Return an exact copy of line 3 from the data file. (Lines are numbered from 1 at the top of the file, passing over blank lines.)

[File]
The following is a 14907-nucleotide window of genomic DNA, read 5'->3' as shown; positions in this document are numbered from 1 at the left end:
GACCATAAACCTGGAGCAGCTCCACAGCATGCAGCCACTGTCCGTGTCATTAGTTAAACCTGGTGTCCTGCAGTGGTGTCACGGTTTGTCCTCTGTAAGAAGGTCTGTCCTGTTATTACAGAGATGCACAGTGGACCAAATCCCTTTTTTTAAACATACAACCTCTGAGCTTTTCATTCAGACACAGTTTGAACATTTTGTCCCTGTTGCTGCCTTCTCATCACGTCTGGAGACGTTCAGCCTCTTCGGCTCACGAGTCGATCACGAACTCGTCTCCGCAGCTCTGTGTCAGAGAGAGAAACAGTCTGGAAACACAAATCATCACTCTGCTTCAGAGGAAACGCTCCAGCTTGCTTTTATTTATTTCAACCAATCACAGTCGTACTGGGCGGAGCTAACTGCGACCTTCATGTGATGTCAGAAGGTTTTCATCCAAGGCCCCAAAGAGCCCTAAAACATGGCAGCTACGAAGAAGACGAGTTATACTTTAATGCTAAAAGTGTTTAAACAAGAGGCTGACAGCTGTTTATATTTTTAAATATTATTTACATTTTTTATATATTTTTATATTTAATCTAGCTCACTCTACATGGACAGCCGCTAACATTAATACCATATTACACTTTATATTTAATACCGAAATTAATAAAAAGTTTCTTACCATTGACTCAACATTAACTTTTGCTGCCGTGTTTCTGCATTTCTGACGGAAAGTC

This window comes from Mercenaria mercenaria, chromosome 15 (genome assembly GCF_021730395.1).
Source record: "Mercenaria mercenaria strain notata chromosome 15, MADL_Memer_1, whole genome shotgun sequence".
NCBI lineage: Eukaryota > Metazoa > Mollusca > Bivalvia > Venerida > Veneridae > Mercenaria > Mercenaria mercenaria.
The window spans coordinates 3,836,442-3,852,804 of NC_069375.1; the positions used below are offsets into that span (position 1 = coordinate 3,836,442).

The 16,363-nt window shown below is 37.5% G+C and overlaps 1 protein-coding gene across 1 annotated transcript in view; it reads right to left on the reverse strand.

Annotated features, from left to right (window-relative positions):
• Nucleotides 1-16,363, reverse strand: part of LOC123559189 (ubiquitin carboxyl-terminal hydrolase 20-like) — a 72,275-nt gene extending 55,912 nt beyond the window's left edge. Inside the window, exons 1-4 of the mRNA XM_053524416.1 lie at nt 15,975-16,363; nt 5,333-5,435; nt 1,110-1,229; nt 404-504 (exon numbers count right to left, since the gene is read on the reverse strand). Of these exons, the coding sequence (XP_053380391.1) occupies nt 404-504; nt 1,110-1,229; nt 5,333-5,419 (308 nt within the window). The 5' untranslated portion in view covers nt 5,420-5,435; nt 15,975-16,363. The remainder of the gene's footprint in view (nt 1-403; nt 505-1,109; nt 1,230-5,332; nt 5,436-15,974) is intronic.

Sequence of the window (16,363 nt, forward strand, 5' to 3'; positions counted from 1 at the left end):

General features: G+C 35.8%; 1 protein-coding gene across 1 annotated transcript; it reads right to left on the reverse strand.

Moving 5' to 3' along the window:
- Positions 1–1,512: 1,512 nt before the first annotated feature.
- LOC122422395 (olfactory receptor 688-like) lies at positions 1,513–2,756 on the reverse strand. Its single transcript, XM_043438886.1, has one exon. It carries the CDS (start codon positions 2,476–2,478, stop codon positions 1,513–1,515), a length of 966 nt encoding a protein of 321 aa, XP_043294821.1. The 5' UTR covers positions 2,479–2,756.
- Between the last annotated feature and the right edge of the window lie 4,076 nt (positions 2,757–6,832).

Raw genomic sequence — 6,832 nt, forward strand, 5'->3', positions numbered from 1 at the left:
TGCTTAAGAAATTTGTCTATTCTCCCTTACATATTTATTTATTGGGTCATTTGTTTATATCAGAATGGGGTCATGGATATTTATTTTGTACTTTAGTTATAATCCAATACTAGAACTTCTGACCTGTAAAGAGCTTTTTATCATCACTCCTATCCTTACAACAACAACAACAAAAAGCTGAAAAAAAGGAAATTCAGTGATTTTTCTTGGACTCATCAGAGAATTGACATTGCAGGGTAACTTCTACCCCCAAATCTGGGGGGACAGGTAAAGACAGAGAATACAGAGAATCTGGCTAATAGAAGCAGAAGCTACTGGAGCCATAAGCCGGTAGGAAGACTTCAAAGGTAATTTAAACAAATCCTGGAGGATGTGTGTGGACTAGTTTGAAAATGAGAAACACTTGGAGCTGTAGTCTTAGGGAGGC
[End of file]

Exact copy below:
This window comes from Mercenaria mercenaria, chromosome 15 (genome assembly GCF_021730395.1).